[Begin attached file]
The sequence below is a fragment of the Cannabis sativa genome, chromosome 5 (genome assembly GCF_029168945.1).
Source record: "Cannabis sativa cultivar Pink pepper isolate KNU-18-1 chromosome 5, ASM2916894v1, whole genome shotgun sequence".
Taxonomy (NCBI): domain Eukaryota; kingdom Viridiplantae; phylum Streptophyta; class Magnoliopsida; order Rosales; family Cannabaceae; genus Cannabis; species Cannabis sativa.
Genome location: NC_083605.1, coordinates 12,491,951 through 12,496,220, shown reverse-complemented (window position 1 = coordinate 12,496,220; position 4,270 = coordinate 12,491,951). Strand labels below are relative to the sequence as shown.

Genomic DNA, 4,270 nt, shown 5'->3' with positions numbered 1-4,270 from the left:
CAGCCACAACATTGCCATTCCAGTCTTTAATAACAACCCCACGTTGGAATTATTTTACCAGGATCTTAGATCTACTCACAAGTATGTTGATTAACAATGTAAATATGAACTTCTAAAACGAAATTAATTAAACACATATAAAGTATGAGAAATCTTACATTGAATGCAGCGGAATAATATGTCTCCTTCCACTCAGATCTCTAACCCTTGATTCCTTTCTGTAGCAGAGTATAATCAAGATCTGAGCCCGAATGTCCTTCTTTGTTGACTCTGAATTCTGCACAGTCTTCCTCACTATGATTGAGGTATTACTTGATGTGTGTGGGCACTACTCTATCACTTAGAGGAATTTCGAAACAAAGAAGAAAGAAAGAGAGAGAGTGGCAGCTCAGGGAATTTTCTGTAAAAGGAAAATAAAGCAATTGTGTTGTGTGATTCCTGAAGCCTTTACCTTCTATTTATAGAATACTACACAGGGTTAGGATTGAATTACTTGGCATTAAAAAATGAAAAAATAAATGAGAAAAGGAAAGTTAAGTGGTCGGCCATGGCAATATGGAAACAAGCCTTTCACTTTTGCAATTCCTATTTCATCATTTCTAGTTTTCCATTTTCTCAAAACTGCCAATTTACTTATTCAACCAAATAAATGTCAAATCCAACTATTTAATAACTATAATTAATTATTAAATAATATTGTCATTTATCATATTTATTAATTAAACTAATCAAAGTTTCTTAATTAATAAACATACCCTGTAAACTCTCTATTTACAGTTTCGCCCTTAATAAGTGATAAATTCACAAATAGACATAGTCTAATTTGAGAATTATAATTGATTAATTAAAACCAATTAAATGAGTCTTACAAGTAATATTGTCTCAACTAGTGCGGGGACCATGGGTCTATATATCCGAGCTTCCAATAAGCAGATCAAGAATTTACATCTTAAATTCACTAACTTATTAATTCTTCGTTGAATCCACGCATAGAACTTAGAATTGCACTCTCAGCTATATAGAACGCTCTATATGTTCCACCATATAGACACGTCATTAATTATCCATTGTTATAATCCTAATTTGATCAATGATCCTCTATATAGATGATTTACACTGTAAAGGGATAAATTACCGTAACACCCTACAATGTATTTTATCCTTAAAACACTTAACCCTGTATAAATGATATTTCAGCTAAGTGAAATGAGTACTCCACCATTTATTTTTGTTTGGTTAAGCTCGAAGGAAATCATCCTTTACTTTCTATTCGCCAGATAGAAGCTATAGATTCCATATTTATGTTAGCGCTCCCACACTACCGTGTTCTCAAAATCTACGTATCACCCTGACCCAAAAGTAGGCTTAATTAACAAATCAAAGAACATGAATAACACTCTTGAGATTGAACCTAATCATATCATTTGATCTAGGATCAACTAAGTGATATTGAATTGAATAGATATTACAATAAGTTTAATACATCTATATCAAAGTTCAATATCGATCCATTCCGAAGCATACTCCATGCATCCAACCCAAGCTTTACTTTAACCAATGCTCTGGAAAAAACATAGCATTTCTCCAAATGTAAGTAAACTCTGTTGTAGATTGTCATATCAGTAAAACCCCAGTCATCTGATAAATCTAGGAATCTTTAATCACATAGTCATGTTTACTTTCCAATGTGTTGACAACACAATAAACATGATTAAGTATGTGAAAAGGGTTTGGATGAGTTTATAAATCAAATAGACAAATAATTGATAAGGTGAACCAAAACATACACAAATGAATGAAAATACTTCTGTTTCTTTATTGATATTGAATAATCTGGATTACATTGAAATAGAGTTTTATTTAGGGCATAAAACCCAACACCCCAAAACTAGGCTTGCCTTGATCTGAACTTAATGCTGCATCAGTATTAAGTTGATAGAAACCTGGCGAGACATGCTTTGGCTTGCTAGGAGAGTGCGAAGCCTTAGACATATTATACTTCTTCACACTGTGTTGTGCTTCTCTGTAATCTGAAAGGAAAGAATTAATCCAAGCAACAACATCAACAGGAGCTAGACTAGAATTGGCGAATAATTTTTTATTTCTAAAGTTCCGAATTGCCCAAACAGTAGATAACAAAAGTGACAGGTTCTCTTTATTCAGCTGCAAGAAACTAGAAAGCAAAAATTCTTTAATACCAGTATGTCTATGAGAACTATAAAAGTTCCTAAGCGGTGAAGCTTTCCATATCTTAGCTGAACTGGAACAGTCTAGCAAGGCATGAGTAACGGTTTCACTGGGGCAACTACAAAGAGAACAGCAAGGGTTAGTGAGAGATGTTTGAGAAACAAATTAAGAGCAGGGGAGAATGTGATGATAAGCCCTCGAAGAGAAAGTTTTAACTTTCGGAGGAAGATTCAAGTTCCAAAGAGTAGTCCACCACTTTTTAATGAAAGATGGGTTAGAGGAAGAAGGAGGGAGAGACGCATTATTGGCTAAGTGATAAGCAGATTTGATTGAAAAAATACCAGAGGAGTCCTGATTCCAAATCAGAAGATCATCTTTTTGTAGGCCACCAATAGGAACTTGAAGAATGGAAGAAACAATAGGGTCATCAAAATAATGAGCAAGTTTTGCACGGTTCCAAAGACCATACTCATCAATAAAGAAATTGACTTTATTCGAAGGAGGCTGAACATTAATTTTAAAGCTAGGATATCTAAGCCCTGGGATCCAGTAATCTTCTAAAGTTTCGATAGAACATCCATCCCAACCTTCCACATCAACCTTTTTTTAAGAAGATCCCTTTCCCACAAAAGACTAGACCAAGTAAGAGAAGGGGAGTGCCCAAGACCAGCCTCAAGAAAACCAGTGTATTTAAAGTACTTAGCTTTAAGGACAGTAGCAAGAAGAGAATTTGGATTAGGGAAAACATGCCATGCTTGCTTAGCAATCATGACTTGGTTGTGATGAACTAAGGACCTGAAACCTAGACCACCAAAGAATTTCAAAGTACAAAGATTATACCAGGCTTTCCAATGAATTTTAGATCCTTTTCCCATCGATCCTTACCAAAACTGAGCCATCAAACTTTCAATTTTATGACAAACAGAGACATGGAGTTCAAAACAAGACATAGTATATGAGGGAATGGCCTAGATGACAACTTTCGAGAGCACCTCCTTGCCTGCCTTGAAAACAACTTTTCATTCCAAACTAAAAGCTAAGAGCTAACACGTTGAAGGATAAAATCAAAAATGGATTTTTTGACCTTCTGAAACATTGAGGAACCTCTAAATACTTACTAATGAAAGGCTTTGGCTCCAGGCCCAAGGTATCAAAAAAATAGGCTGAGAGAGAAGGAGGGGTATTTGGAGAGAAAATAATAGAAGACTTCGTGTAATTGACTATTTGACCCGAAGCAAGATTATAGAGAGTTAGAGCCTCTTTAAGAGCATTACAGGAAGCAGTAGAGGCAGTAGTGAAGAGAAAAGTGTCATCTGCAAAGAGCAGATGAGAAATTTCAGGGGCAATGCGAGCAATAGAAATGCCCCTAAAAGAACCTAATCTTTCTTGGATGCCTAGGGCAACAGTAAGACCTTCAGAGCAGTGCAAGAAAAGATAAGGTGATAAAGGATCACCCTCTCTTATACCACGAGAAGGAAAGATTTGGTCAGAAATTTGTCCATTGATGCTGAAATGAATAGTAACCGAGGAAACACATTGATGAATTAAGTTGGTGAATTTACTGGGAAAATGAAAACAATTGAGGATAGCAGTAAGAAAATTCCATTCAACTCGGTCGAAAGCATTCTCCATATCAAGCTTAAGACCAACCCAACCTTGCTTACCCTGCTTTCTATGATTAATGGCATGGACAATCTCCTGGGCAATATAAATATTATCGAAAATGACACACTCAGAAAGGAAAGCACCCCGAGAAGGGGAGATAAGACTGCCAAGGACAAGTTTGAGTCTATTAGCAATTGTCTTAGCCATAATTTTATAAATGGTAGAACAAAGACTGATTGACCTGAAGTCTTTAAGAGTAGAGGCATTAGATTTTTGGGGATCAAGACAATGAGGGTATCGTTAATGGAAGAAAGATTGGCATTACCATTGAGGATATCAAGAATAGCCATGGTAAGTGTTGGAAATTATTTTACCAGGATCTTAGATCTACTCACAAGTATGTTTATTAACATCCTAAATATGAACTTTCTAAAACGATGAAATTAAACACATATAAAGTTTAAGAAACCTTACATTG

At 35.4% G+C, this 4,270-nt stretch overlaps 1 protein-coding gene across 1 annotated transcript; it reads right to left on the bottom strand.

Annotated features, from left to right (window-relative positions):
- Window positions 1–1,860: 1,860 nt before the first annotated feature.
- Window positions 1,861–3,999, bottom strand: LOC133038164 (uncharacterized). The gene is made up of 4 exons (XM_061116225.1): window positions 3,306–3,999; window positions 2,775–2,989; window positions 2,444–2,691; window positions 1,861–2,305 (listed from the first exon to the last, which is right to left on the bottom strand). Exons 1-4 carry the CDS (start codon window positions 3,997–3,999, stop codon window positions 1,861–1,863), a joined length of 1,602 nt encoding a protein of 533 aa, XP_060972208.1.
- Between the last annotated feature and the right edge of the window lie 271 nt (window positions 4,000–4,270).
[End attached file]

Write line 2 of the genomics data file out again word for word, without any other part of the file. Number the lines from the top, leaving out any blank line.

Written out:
Source record: "Cannabis sativa cultivar Pink pepper isolate KNU-18-1 chromosome 5, ASM2916894v1, whole genome shotgun sequence".